Maybe being a server is a pretty noble profession after all... of course it has its ups and downs but has a lot of other benefits as well. You work with your team like a family and have each others back, no matter what. Oh sure, there's tension, sometimes flat out verbal war, but when the shift is finally over and you've all survived it, is quickly forgotten.

 You also get to meet different people every single shift and is certainly never dull and mostly pretty amusing.

The time that young girl took my really cool looking hot pink pen which actually wrote in pink ink, after signing her name on the credit card receipt I actually looked her up on Face book. Unfortunately I needed my job more than I did the pen so declined my urge to message her about her theft.

Of course every so often you get that person who is a complete lunatic, but in every place I've ever worked the management usually stands up the server. In my thirty seven years, only one man made me cry. Those are pretty good odds. My favorite fantasy thing to say to someone like him would be "You look so familiar to me, is your name Dick?"

I'd say 99.9% of the people I wait on are nice enough people, with more than most of them really liking me after their meal is all said (eaten) and done.

There's a saying I use about the front of the house vs the back of the house. To servers, (FOH) we are South Korea and cooks (BOH) are North Korea. To cooks, they are South Korea and we are North Korea. I can see both sides, having cooked for over ten years as well. They don't need cute little notes typed in when there is a key to simply make them aware of it. I can totally see how servers get on cooks nerves.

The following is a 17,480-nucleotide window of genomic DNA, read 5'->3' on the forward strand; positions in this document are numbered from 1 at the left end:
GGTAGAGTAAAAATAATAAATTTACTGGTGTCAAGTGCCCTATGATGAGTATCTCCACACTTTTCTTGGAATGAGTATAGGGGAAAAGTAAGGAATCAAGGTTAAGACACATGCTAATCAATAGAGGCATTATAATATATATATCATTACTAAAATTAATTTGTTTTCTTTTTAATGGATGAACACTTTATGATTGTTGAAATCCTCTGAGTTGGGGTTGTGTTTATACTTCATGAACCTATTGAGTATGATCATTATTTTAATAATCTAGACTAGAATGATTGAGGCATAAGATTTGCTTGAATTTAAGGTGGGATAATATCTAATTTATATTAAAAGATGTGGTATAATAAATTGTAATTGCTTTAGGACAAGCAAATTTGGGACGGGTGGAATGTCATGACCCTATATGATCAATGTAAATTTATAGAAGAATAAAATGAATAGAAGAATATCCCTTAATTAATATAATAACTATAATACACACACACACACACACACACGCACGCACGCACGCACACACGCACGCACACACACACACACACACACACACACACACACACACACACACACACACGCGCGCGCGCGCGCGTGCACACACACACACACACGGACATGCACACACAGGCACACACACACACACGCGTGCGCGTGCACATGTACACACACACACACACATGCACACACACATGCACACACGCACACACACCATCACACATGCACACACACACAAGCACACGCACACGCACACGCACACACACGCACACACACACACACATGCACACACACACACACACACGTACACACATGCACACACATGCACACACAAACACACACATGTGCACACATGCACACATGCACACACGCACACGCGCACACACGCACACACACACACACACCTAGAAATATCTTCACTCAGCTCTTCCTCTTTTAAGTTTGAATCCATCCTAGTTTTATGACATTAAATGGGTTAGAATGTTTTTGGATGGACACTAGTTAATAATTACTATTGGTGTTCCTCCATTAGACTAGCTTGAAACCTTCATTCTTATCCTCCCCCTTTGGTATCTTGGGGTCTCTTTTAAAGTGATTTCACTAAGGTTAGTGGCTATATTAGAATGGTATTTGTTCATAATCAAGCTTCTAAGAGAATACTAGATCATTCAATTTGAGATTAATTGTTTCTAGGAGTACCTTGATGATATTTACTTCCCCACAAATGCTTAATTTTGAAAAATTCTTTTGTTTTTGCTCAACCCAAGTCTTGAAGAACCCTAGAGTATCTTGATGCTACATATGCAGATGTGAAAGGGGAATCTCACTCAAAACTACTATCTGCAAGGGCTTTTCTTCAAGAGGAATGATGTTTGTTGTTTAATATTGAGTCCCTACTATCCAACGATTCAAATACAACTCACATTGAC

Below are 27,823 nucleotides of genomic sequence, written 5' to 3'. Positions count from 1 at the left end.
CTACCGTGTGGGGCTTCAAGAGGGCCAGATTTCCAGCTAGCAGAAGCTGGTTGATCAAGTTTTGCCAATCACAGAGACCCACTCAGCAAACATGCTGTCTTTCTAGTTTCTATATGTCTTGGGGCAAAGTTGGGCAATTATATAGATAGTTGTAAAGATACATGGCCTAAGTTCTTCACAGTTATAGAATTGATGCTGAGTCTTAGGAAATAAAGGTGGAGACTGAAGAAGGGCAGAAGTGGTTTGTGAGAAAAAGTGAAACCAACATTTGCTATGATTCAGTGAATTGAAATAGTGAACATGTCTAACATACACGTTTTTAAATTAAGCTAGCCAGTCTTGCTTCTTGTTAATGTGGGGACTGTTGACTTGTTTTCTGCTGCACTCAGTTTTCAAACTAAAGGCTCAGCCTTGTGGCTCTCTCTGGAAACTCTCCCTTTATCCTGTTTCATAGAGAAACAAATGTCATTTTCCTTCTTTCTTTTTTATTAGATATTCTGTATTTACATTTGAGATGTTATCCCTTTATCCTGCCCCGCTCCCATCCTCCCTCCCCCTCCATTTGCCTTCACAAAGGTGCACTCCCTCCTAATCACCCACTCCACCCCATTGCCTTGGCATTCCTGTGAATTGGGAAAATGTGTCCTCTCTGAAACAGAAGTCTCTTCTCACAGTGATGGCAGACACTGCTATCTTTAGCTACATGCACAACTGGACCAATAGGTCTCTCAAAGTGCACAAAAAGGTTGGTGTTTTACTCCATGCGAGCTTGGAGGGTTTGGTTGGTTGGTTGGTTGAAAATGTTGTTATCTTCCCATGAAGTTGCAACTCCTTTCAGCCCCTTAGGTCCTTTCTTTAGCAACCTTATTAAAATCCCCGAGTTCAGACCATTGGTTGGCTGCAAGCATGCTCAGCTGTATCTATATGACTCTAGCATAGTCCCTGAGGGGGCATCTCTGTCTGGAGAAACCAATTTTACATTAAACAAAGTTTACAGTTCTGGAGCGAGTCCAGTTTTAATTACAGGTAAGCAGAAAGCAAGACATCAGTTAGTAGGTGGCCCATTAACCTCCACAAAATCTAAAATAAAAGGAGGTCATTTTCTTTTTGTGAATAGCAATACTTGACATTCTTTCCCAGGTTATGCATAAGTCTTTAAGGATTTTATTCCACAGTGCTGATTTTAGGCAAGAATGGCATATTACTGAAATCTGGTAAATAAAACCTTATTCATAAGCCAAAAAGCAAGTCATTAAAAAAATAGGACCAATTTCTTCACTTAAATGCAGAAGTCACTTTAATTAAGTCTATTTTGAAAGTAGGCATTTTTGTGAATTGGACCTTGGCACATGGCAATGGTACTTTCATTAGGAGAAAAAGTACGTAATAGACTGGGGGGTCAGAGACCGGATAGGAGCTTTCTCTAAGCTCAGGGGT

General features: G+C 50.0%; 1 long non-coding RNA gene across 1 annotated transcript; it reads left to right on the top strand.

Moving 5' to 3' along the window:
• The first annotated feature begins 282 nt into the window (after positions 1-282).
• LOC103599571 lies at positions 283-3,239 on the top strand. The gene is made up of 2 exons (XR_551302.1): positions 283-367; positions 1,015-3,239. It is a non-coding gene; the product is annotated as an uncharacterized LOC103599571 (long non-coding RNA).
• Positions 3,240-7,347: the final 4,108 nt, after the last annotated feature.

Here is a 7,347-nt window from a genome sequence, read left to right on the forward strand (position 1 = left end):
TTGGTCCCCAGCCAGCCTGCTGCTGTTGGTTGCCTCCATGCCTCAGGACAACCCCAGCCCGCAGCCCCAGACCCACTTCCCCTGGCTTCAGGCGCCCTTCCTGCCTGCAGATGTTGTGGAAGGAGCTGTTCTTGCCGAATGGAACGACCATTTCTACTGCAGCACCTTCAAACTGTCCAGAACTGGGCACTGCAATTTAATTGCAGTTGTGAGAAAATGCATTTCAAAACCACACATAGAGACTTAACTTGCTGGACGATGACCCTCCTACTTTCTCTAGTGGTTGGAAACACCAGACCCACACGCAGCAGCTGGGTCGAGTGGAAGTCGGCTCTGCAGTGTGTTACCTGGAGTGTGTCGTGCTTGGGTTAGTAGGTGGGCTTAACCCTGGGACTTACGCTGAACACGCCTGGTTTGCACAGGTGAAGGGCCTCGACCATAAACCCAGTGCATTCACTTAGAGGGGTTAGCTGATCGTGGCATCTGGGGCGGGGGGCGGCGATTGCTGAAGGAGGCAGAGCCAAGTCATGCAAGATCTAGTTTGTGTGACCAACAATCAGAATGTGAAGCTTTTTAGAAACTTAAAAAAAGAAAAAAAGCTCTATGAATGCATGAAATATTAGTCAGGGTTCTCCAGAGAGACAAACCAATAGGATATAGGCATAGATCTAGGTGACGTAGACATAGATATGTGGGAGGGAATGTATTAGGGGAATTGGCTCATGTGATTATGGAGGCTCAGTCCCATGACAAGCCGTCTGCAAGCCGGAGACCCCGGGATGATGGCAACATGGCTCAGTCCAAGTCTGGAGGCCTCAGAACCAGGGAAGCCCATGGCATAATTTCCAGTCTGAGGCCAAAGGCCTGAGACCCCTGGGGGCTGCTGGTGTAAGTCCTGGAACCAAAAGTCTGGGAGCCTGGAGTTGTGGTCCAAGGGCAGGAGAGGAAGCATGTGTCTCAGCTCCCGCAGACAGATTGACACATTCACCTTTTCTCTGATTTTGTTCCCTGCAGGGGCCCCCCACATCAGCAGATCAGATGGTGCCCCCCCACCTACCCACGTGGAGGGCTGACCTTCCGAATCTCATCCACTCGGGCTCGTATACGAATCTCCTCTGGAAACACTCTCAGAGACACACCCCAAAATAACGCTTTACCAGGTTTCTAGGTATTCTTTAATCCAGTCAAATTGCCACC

Then there's what we call the "Verbal Tip."

The more they talk about what a great job you are doing, while you're doing it is a very bad sign. I mean, compliments are great but they don't keep the utilities on.

My biggest downfall is when another server asks me to watch their section, especially when it's not the time to be taking five. I am extremely focused when I'm working, constantly talking out loud to myself to remind myself what I need to do next. They laugh about it at work. Heck, I do it at home too! I'm an old dog who has a hard time learning new tricks. It takes me at least six months at a new place to really truly comfortable with myself as a server.